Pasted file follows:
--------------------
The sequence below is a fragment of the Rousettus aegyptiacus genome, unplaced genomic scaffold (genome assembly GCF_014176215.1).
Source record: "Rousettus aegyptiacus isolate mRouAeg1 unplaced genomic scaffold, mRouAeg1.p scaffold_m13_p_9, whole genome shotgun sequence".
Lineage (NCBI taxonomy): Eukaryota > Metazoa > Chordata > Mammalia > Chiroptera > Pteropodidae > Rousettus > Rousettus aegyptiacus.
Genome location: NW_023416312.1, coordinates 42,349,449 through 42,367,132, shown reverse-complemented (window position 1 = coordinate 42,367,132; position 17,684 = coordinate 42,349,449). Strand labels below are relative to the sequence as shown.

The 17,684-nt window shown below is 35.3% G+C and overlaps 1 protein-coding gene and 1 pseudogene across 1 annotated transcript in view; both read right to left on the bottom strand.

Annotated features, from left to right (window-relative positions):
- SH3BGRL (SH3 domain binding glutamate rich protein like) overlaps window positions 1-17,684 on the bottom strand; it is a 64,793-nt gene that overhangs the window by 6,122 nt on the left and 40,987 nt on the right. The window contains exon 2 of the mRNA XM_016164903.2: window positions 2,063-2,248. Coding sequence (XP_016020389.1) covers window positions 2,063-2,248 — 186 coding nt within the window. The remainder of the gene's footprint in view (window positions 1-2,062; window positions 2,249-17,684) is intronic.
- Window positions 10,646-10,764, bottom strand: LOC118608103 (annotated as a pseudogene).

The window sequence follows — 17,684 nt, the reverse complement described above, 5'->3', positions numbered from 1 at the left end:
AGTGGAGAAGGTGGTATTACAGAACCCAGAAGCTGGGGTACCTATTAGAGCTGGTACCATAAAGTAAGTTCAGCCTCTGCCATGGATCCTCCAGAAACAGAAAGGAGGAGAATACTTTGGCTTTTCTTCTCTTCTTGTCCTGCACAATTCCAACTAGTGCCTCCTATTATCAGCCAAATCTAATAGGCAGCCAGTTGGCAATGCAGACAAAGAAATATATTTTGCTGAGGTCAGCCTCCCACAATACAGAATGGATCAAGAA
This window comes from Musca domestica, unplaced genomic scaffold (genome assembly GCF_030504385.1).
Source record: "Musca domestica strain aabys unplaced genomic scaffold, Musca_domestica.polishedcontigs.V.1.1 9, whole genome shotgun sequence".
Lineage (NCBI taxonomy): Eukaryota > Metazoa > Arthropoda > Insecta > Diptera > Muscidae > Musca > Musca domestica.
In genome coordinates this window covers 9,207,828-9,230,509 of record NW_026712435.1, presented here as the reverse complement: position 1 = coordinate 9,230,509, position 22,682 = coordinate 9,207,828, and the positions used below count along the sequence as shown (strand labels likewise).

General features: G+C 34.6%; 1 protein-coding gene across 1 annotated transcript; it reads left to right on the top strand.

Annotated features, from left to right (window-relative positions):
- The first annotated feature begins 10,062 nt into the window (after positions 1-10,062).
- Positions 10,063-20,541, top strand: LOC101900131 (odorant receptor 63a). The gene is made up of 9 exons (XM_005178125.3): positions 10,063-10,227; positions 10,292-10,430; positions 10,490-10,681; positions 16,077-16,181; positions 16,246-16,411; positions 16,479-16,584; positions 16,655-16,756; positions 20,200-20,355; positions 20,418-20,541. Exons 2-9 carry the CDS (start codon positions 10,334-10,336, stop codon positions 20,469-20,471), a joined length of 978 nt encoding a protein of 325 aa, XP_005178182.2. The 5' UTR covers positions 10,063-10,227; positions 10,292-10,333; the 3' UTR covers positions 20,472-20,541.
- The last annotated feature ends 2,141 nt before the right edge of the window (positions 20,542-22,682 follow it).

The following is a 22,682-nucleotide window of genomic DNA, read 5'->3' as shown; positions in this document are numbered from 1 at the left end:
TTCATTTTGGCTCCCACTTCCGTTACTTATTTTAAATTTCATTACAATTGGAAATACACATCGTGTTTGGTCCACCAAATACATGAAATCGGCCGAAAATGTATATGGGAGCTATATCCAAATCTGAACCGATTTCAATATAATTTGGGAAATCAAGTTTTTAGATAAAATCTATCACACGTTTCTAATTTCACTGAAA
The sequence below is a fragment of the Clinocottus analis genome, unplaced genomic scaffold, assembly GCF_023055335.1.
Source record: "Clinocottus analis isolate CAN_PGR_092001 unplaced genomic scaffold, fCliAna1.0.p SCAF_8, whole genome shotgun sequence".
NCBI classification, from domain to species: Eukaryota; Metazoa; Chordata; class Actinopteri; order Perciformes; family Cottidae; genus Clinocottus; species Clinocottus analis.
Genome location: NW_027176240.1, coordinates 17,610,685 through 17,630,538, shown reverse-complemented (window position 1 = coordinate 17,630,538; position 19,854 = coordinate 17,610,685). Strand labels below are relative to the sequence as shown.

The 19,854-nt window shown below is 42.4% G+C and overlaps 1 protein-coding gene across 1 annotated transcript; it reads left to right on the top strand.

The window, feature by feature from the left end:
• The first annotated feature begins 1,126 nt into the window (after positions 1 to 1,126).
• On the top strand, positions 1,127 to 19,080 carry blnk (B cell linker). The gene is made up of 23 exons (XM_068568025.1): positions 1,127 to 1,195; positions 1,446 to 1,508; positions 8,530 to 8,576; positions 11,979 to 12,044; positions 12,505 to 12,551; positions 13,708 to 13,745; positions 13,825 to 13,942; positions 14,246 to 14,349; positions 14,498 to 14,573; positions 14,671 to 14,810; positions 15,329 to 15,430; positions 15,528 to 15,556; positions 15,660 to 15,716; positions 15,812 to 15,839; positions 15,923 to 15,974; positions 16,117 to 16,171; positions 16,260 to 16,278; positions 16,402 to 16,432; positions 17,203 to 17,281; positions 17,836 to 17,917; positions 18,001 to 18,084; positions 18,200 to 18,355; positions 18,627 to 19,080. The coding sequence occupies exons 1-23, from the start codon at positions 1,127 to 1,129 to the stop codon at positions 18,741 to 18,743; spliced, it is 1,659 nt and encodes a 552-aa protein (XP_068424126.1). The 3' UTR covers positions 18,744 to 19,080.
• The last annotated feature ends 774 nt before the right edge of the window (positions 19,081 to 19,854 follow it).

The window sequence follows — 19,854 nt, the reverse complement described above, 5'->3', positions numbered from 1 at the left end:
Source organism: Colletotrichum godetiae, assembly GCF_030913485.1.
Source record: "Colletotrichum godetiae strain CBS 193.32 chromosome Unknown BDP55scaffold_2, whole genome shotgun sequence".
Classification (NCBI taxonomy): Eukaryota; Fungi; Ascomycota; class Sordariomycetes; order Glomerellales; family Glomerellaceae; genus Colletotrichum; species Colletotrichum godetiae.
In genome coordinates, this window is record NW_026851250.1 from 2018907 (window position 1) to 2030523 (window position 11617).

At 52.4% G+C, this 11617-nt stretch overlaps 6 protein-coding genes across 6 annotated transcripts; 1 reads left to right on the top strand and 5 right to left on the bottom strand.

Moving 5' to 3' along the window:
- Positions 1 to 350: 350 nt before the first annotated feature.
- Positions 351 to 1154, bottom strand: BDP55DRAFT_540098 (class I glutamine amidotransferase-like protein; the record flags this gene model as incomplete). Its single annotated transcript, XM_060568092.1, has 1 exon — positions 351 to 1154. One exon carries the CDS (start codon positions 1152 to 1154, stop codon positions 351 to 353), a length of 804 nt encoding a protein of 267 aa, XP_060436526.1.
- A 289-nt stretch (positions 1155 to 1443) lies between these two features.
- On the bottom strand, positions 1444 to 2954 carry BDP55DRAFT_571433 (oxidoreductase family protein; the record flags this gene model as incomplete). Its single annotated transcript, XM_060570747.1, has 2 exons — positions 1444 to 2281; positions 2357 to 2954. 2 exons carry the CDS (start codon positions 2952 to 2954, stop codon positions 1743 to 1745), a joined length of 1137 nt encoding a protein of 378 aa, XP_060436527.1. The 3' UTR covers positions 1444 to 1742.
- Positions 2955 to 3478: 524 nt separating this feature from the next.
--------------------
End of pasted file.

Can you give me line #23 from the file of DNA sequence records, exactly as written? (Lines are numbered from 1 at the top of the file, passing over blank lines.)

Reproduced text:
Source record: "Clinocottus analis isolate CAN_PGR_092001 unplaced genomic scaffold, fCliAna1.0.p SCAF_8, whole genome shotgun sequence".